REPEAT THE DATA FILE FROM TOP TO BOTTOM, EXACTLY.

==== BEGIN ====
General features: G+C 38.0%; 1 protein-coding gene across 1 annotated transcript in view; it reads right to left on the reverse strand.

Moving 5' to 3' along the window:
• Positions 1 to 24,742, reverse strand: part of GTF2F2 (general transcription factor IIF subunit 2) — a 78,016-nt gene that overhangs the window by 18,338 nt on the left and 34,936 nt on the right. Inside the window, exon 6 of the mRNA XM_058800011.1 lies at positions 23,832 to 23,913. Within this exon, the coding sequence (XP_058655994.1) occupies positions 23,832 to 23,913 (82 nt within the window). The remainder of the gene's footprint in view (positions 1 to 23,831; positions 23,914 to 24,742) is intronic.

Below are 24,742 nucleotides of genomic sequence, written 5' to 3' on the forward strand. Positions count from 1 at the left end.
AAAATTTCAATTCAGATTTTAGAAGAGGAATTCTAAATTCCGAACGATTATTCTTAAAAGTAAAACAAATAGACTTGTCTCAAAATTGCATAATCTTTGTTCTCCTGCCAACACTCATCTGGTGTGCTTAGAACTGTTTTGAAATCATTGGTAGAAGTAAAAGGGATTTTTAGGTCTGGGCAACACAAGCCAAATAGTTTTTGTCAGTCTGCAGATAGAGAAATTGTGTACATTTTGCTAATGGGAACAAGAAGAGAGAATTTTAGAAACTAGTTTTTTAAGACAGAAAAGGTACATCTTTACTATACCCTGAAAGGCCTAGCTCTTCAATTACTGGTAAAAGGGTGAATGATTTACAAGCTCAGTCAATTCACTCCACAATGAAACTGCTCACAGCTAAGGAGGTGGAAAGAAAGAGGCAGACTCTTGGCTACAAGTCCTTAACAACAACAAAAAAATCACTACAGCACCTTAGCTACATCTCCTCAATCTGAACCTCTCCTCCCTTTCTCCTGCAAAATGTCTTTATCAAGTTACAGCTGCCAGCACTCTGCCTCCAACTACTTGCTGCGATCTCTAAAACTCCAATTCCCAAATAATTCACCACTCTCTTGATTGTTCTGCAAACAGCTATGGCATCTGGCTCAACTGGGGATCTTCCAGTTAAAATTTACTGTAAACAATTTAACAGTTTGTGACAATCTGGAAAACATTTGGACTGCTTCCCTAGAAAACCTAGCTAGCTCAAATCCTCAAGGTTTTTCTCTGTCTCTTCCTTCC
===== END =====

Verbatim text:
General features: G+C 38.0%; 1 protein-coding gene across 1 annotated transcript in view; it reads right to left on the reverse strand.

Moving 5' to 3' along the window:
• Positions 1 to 24,742, reverse strand: part of GTF2F2 (general transcription factor IIF subunit 2) — a 78,016-nt gene that overhangs the window by 18,338 nt on the left and 34,936 nt on the right. Inside the window, exon 6 of the mRNA XM_058800011.1 lies at positions 23,832 to 23,913. Within this exon, the coding sequence (XP_058655994.1) occupies positions 23,832 to 23,913 (82 nt within the window). The remainder of the gene's footprint in view (positions 1 to 23,831; positions 23,914 to 24,742) is intronic.

Below are 24,742 nucleotides of genomic sequence, written 5' to 3' on the forward strand. Positions count from 1 at the left end.
AAAATTTCAATTCAGATTTTAGAAGAGGAATTCTAAATTCCGAACGATTATTCTTAAAAGTAAAACAAATAGACTTGTCTCAAAATTGCATAATCTTTGTTCTCCTGCCAACACTCATCTGGTGTGCTTAGAACTGTTTTGAAATCATTGGTAGAAGTAAAAGGGATTTTTAGGTCTGGGCAACACAAGCCAAATAGTTTTTGTCAGTCTGCAGATAGAGAAATTGTGTACATTTTGCTAATGGGAACAAGAAGAGAGAATTTTAGAAACTAGTTTTTTAAGACAGAAAAGGTACATCTTTACTATACCCTGAAAGGCCTAGCTCTTCAATTACTGGTAAAAGGGTGAATGATTTACAAGCTCAGTCAATTCACTCCACAATGAAACTGCTCACAGCTAAGGAGGTGGAAAGAAAGAGGCAGACTCTTGGCTACAAGTCCTTAACAACAACAAAAAAATCACTACAGCACCTTAGCTACATCTCCTCAATCTGAACCTCTCCTCCCTTTCTCCTGCAAAATGTCTTTATCAAGTTACAGCTGCCAGCACTCTGCCTCCAACTACTTGCTGCGATCTCTAAAACTCCAATTCCCAAATAATTCACCACTCTCTTGATTGTTCTGCAAACAGCTATGGCATCTGGCTCAACTGGGGATCTTCCAGTTAAAATTTACTGTAAACAATTTAACAGTTTGTGACAATCTGGAAAACATTTGGACTGCTTCCCTAGAAAACCTAGCTAGCTCAAATCCTCAAGGTTTTTCTCTGTCTCTTCCTTCC